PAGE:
The judge in famed American stand-up comedian Bill Cosby's sexual-assault case declared a mistrial on Saturday, after the jury was unable to reach a verdict following six days of deliberations.
The 79-year-old Cosby, who had pleaded not guilty to drugging and molesting the former director of operations for Temple University's women's basketball team Andrea Constand, in 2004, will be released on bail.
But the Montgomery County District Attorney's Office in Pennsylvania, said it would retry the case, Efe news reported.
The jury of seven men and five women had been deliberating since Monday, when attorneys for both sides gave their closing arguments.
In its final statements, the prosecution repeatedly referred to a deposition in a 2005 civil case filed by Constand, in which Cosby testified that he had touched Constand beneath her clothes after giving her pills. That testimony had been read to the jury earlier in the trial.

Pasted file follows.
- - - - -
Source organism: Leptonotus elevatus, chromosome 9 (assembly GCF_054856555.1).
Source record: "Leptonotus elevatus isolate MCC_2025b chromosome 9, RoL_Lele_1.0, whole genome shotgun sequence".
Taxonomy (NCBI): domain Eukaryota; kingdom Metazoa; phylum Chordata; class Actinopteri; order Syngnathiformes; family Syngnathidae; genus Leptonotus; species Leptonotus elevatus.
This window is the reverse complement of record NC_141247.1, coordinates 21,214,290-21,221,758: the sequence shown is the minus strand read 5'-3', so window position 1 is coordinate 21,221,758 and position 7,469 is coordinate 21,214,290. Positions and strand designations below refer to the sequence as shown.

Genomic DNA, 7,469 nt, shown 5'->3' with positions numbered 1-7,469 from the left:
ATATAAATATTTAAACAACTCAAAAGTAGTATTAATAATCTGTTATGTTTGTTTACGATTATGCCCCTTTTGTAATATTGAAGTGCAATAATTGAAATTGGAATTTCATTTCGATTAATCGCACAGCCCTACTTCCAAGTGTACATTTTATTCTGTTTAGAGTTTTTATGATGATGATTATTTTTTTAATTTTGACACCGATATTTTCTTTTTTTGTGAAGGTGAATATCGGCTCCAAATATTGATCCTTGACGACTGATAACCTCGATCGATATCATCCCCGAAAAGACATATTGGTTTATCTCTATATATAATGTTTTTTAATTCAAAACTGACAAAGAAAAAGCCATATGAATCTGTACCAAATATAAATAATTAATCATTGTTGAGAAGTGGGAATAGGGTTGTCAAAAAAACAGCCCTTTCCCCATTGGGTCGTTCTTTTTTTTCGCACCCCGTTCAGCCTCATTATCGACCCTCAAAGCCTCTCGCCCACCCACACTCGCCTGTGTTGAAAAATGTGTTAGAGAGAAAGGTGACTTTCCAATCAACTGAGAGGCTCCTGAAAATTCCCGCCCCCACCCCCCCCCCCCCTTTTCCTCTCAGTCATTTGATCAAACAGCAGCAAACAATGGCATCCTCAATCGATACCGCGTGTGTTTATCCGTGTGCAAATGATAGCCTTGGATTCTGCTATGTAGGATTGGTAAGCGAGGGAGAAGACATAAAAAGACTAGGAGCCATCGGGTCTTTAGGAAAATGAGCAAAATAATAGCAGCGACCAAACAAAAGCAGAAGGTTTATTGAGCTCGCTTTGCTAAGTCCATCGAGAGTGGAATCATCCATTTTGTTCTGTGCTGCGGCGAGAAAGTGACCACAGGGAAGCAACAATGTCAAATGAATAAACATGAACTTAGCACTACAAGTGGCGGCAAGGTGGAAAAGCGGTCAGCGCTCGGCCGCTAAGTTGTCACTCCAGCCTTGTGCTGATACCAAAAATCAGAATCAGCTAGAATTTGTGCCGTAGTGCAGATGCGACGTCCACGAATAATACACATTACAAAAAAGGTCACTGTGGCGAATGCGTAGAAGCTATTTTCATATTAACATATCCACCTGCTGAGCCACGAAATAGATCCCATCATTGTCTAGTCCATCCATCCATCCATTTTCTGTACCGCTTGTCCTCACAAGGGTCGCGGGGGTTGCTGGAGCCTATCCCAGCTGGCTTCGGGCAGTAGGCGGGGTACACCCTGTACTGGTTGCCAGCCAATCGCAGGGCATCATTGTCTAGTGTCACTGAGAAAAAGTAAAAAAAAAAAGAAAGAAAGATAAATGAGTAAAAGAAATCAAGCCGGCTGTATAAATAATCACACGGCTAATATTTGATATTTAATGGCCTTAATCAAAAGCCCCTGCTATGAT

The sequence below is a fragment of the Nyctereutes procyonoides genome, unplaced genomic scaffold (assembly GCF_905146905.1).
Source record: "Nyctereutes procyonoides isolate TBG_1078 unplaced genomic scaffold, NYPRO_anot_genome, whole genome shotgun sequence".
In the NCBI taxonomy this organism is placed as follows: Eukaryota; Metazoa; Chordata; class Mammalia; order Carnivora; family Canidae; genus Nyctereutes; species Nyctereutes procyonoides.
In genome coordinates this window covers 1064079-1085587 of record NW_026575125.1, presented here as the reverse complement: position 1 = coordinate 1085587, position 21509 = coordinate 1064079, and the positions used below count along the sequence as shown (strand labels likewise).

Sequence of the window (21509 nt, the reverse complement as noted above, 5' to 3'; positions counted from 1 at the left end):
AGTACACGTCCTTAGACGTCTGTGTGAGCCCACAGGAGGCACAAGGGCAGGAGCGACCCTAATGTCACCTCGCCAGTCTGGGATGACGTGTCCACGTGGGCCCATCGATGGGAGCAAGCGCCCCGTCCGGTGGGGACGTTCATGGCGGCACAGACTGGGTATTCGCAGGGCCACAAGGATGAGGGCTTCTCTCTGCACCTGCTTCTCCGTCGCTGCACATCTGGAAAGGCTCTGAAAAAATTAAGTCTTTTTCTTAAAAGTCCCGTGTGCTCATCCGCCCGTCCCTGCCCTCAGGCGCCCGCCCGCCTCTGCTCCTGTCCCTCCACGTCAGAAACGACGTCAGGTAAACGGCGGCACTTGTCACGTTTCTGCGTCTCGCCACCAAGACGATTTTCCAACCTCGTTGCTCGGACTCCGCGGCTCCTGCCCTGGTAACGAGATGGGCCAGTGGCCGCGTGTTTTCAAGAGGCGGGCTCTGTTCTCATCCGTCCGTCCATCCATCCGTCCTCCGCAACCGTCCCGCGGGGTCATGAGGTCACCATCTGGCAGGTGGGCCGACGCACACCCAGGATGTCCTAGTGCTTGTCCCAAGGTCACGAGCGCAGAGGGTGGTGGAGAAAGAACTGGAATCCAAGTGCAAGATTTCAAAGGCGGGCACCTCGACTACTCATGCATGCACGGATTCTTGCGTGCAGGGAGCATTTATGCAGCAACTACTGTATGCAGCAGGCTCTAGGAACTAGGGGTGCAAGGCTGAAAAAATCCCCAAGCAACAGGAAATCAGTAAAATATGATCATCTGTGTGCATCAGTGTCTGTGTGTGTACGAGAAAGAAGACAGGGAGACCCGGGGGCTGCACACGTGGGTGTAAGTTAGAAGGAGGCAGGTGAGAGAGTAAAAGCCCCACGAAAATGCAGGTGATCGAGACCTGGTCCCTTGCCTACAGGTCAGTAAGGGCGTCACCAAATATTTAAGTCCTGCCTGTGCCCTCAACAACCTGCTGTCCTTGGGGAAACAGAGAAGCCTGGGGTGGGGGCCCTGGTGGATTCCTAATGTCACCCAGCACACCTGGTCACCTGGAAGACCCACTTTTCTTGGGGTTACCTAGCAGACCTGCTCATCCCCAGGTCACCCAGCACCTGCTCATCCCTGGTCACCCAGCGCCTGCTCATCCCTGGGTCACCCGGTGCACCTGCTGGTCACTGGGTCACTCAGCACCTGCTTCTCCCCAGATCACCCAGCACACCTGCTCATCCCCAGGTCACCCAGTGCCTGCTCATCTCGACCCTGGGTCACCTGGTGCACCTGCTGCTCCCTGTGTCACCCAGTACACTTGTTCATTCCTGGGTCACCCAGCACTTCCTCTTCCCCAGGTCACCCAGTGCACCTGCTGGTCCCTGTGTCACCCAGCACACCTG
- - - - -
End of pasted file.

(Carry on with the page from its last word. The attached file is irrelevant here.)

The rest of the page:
Cosby said in that decade-old testimony that he had given Constand a non-prescription allergy medication, Benadryl, to relax her because she said she was stressed. He added that the sexual contact was consensual.
The 44-year-old Constand, however, testified during the trial that the pills Cosby gave her at his home outside Philadelphia in 2004 left her powerless to fight off his advances. She also denied that the two had had a romantic relationship prior to that encounter.
Cosby faces three counts of aggravated indecent assault. He is accused of assaulting Andrea Constand without her consent, assaulting her when she was unconscious and assaulting her using drugs to substantially impair her ability to consent in his home outside of Philadelphia, in Elkins Park, in early 2004.
Best known for starring in and producing the highly successful 1980s television sitcom "The Cosby Show," the television-actor could be sentenced to up to 10 years in prison on each count if convicted.
(This story has not been edited by Business Standard staff and is auto-generated from a syndicated feed.)